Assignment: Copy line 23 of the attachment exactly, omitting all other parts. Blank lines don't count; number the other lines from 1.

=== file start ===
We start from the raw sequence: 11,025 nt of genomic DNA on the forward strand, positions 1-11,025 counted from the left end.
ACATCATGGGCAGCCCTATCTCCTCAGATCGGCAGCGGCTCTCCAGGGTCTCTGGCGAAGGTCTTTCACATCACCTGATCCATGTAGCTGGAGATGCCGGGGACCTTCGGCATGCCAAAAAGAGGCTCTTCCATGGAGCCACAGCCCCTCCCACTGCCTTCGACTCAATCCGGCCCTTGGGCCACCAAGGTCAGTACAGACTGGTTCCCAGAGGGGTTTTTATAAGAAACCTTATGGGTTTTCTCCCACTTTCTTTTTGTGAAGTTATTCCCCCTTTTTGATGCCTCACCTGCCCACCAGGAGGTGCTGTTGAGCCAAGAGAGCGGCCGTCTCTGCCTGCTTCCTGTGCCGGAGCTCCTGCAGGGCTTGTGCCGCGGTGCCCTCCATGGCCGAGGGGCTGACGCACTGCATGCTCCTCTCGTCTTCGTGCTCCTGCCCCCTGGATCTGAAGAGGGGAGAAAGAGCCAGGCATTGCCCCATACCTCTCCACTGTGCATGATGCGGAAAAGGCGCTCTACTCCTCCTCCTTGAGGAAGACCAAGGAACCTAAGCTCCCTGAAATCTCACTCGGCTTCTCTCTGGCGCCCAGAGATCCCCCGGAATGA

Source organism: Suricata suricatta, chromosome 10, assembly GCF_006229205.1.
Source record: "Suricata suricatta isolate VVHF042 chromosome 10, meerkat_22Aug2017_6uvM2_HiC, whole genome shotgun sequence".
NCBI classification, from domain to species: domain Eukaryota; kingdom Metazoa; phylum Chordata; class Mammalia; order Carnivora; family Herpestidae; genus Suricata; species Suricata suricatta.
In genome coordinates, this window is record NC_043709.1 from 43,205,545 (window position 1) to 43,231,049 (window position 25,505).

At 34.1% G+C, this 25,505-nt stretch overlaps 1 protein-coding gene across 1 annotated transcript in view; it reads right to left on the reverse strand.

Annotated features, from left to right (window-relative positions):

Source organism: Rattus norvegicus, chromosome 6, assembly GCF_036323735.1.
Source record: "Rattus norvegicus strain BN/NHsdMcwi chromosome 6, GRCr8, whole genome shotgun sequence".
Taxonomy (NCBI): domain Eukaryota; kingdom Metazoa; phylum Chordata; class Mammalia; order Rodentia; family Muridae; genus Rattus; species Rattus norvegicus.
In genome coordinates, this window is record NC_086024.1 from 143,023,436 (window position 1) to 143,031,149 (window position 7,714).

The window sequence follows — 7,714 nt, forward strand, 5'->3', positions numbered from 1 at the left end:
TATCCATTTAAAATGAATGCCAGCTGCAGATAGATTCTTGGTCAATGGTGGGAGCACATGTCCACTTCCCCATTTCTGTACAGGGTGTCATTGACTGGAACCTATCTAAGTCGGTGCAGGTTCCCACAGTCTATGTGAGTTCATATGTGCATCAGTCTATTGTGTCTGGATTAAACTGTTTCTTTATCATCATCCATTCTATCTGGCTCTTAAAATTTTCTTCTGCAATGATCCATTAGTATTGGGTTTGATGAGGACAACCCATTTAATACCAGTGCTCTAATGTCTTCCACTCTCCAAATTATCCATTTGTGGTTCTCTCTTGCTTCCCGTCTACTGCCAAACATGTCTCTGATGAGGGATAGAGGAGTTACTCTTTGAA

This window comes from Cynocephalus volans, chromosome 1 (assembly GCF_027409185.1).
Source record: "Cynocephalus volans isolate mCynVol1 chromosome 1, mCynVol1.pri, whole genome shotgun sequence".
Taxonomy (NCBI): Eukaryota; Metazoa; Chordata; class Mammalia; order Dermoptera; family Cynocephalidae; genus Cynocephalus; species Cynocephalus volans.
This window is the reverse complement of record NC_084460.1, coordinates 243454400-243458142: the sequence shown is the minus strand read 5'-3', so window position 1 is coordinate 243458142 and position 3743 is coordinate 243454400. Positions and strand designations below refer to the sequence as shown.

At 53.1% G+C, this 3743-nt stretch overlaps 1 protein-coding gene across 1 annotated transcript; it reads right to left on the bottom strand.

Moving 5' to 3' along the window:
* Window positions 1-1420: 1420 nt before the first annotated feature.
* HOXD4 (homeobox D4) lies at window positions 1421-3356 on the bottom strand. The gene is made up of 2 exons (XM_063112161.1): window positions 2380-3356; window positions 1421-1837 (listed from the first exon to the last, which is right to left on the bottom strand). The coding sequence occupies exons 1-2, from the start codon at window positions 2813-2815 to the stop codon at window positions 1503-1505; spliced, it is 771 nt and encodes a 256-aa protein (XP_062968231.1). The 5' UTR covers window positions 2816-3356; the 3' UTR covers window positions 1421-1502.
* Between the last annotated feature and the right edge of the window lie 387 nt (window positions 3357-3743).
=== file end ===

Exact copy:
* Between the last annotated feature and the right edge of the window lie 387 nt (window positions 3357-3743).